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  • Writer's pictureMarni Jameson

Memories, Friends, Timing Drive Wish for Second Home


The beach-condo pipedream traces back to June, but really to my childhood, a big idea with a miniscule chance. Though I tried to snuff the daydream of buying a coastal getaway, the whale of an idea kept surfacing. What was I thinking? Second homes are for other people. One home is more than I can handle.


Be careful what you wish for.


In June, my husband and I sold a condo that we had bought for our youngest daughter for her to live in while she attended grad school. That sale resulted in something exceedingly rare in our lives: available funds. Here was money that for once didn’t need to go toward a child’s tuition, or housing, or orthodontia, or bail, or some other form of child support. The last kid had flown.


Meanwhile, several of our friends who live near us in the Orlando area, only an hour’s drive from the Atlantic, were getting beach condos in the same way city dwellers buy country homes, and those living near mountains get ski cabins. (Yes, I can hear you Mom: “If your friends all walked off a cliff, would you?” I might.)


Yet one more driver was in play — my childhood. I grew up not on but near the beach, in Southern California. As a teen I spent my summers on the sand. Before I could drive, four quarters and the OCTD bus got me to and from Newport Beach, where I spent the lazy, carefree summer days of my youth. The beach takes me back.


So, timing, friends, proximity, nostalgia, and those freed-up funds conspired to pull me under the ocean’s influence like a riptide. When I could no longer keep this crazy dream to myself, one summer night during a rare inning when the Pirates were winning, I shared my idea with DC. He raised his eyebrows and matter-of-factly said words I loathe. “We’ll have to look at the budget.” Like a good lawyer, DC is expert at directing me to his conclusions in a way that makes me feel like they’re mine.


This time, however, I was ready. I had concocted a Marni-math scheme that showed how we could not quite break even if we bought a modest place that generated exceptional rental income through Airbnb. The plan also had as part of the calculus that I would never ever in my whole life stop working. DC stayed quiet, which I took as the door opening a crack.


Then came a stroke straight from heaven. In July, our condo-owning friends Chris and Cindy, whom I just might have told about my pipedream, invited DC and me to spend a weekend at their condo to see how we liked beach life. “We have selfish motives,” Cindy confessed. “We want you to get a place.”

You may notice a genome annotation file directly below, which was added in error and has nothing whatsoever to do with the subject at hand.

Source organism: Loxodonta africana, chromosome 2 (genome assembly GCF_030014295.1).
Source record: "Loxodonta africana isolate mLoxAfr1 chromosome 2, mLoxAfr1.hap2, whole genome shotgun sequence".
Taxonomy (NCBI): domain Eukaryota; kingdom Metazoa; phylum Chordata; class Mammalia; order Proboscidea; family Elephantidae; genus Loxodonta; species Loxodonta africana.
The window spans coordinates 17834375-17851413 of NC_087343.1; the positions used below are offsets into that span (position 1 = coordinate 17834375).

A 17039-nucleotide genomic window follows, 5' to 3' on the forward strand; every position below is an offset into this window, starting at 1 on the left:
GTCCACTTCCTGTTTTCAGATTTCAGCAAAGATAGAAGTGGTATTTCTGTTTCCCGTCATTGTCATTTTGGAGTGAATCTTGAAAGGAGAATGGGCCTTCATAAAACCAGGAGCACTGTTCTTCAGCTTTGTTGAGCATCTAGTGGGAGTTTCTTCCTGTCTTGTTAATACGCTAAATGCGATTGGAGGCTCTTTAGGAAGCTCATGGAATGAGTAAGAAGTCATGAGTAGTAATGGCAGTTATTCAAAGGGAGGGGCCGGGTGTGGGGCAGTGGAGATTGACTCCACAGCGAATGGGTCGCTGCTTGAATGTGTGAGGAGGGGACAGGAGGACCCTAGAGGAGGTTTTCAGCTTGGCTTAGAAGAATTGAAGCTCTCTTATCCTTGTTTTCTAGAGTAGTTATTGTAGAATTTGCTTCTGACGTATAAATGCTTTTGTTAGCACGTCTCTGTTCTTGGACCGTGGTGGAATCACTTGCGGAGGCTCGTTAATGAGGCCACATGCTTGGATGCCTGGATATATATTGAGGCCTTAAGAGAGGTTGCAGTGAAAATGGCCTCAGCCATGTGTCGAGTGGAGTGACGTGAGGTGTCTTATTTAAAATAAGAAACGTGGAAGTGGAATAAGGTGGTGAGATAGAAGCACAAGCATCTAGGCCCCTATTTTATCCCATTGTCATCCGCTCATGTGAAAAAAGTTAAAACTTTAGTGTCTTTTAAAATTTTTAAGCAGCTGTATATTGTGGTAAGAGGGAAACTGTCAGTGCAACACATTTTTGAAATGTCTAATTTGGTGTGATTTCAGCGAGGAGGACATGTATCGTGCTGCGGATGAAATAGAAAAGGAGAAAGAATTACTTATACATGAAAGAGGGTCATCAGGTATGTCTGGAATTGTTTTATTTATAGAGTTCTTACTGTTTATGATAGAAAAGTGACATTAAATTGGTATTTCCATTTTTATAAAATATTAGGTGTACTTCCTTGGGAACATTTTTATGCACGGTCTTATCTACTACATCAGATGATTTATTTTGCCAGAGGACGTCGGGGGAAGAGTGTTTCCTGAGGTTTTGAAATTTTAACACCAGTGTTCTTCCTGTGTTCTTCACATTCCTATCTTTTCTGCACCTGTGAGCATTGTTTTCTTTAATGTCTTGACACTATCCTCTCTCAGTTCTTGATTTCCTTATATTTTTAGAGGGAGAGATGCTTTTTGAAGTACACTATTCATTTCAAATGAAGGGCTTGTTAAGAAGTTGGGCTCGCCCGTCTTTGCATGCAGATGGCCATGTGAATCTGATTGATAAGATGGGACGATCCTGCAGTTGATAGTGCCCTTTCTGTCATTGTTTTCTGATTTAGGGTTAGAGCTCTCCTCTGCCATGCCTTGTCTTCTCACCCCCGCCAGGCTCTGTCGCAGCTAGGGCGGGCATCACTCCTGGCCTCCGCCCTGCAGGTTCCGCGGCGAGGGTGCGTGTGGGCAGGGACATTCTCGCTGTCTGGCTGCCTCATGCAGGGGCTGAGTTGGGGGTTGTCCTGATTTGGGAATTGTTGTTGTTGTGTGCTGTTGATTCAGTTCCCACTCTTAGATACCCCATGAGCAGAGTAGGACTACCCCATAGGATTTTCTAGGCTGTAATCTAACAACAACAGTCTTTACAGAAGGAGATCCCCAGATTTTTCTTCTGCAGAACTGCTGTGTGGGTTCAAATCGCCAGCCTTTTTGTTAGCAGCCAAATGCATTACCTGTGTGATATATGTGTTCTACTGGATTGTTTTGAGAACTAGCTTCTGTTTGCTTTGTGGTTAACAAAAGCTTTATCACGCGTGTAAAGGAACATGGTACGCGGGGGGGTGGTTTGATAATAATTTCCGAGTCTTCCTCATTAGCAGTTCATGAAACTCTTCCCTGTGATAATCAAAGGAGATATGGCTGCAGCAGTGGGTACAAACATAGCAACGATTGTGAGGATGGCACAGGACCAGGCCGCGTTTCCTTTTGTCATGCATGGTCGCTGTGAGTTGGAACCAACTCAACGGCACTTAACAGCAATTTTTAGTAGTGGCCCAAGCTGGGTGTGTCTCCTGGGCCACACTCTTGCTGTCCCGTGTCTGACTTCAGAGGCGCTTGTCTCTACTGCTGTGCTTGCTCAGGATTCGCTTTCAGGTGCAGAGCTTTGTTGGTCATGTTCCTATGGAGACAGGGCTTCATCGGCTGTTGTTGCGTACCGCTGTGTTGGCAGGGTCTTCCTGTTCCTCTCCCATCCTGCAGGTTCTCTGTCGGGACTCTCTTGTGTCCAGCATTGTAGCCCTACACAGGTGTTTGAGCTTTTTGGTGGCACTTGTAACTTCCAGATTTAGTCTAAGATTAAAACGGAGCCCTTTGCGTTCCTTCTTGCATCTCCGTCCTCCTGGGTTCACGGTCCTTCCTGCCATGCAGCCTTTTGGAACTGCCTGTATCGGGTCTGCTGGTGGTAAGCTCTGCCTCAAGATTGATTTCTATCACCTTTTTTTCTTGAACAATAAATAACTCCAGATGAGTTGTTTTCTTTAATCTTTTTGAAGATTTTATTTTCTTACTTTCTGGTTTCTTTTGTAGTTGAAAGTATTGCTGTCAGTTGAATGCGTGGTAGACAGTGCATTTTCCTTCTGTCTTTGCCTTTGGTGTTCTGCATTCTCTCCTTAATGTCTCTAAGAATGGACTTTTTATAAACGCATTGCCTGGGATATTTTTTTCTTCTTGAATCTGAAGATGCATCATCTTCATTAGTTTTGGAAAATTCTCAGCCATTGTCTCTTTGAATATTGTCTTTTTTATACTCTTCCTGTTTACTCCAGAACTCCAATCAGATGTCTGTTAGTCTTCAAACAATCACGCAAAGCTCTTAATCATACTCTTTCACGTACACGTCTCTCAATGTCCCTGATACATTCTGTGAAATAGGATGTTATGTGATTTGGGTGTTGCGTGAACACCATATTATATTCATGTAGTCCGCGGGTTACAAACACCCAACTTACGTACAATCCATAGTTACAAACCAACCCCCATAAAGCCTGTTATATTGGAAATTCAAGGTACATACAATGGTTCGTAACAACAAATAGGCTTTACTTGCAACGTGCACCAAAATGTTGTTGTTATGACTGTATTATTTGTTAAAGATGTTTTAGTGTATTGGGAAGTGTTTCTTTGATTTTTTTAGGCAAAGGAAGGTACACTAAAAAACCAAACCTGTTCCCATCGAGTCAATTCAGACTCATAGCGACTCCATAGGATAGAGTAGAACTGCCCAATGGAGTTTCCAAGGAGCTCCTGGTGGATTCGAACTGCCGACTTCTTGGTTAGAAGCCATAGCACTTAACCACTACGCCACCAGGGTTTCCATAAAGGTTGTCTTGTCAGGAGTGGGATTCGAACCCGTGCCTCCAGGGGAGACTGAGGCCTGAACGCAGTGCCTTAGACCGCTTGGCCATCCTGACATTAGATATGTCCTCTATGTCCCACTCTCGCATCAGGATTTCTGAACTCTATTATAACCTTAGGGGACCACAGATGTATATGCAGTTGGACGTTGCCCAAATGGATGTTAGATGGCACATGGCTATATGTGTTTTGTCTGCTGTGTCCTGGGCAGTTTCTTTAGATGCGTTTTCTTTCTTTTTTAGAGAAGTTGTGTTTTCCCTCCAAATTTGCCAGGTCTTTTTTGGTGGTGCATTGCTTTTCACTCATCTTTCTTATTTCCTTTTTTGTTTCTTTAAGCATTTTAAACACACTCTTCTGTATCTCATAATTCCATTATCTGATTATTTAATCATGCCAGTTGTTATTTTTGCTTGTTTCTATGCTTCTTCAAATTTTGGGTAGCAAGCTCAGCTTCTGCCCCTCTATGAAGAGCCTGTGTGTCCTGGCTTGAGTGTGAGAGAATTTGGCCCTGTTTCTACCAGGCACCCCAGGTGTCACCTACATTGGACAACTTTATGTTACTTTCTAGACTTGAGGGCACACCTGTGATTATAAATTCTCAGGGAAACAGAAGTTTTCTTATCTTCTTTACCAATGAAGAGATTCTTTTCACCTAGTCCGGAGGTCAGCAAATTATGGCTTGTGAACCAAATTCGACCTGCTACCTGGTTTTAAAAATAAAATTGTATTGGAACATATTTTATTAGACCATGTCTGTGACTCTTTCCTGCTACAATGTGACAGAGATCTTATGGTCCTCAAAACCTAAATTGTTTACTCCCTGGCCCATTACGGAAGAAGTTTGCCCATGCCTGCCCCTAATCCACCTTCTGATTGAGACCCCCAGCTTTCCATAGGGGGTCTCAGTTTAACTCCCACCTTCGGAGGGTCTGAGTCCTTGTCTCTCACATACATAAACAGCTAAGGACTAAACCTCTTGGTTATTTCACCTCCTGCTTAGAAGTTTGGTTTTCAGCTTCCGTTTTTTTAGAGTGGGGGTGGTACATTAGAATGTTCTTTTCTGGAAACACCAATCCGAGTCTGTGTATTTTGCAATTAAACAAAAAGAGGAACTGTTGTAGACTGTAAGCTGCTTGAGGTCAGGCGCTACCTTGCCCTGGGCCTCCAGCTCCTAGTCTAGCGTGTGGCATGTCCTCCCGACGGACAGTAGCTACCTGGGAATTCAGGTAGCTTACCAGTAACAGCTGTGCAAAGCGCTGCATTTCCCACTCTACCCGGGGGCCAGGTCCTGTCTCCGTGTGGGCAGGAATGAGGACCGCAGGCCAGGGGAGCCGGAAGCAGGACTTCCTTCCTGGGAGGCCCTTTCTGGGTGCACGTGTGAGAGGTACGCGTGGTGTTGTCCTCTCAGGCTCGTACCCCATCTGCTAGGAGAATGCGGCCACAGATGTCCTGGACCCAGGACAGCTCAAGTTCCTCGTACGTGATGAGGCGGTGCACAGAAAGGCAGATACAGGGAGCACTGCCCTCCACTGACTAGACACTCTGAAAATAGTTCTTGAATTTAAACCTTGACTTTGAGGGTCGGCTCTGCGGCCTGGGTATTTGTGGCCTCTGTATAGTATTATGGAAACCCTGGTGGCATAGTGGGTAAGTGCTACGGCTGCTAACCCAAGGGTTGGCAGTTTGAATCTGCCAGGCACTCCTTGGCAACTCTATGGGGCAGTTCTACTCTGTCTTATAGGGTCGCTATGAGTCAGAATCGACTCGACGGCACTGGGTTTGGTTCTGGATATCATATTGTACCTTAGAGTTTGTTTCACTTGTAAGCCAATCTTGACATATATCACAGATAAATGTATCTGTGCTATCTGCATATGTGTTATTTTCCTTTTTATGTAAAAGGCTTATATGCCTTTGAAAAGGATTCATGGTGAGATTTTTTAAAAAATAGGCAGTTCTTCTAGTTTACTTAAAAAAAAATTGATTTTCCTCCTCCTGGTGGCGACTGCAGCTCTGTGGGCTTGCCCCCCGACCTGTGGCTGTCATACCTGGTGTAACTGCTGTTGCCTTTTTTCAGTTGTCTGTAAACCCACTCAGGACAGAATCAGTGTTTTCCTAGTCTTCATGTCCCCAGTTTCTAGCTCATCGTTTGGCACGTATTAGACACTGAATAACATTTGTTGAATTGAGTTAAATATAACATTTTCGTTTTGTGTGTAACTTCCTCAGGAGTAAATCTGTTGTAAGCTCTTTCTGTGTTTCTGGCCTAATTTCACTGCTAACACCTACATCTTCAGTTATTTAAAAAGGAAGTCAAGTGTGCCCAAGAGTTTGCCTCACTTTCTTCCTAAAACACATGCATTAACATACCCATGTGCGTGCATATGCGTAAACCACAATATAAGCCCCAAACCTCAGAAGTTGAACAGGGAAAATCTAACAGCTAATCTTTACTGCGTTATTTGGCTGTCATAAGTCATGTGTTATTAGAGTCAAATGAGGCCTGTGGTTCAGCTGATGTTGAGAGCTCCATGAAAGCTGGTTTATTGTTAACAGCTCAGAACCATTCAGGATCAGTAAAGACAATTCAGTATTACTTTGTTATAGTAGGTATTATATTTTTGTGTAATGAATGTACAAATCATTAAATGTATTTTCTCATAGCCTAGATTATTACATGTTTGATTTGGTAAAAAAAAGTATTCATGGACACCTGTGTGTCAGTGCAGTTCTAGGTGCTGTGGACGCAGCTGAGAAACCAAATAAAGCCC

“Let’s go,” I said to DC. “Maybe we’ll hate it.” We accepted the offer and lined up a local broker to show us a few properties. Enter Bob, soon to be known as Saint Bob. Little did Saint Bob know.


DC liked the getaway more than he wanted to. (YES!) We spent the next two months talking each other into and out of the idea by turns, while seeing properties with Saint Bob. We wanted a two-bedroom, two-bath condo with a straight-on ocean view (not one where you can only glimpse the ocean if you look out the bathroom window and crane your neck while on tiptoes), that was also popular with renters and in our price range. Our first day out proved this would be impossible.


Over the next few months, we saw dozens of condos in person and online. We almost but not quite bought two and kept searching. Here’s what we learned along the way.

· Run the numbers. Before we went condo hunting, we researched what expenses we would have to pay beyond the price of the property. Cindy and Chris kindly shared what they paid annually for insurance, property taxes, HOA fees, and utilities, as well as rental income less property management and cleaning fees.

· Talk to your accountant. Level-headed and conservative, my accountant is a great sounding board, who has talked me out of many cockamamie ideas over the decades. When I ran this one by him, his answer surprised me: “Go for it,” he said. “It’s a lifestyle. You will love it.” He added this caveat: “But make a pact. One year from the day you close the deal, if either one of you wants to sell it, for whatever reason, sell it. It only takes one vote.” Agreed.

· Look under the hood. Liking a property for its view, location, and amenities is not enough. We liked a condo enough to want to buy it, but a review of the association minutes revealed that owners needed to pay a large assessment to retrofit oceanside balconies, which would entail a two-year construction project that would shut down rentals much of that time. The minutes also revealed that many of the condos in the complex, including the one we were considering, had popcorn ceilings containing asbestos. Hard pass.

· Read HOA documents. A complex’s bylaws and covenants will contain important details like rental rules, what HOA dues cover, and pet restrictions.

· Talk to other owners. We seriously considered another condo until we talked to the listing agent, who also owned a unit in the complex. He made clear that most owners in the building frowned on renters. A well-established property manager confirmed that the complex was not renter friendly. If you can afford the luxury of a second home that you don’t have to rent out to defray costs, this type of place is for you. We, on the other hand, kept looking.


Next week I'll tell you about the deal that stuck.


CAPTION: Dream Life — The author’s longing to own a beach getaway started as a far-fetched fantasy that gradually grew. Illustration courtesy of Maksim Pauliukevich/dreamstime.com.

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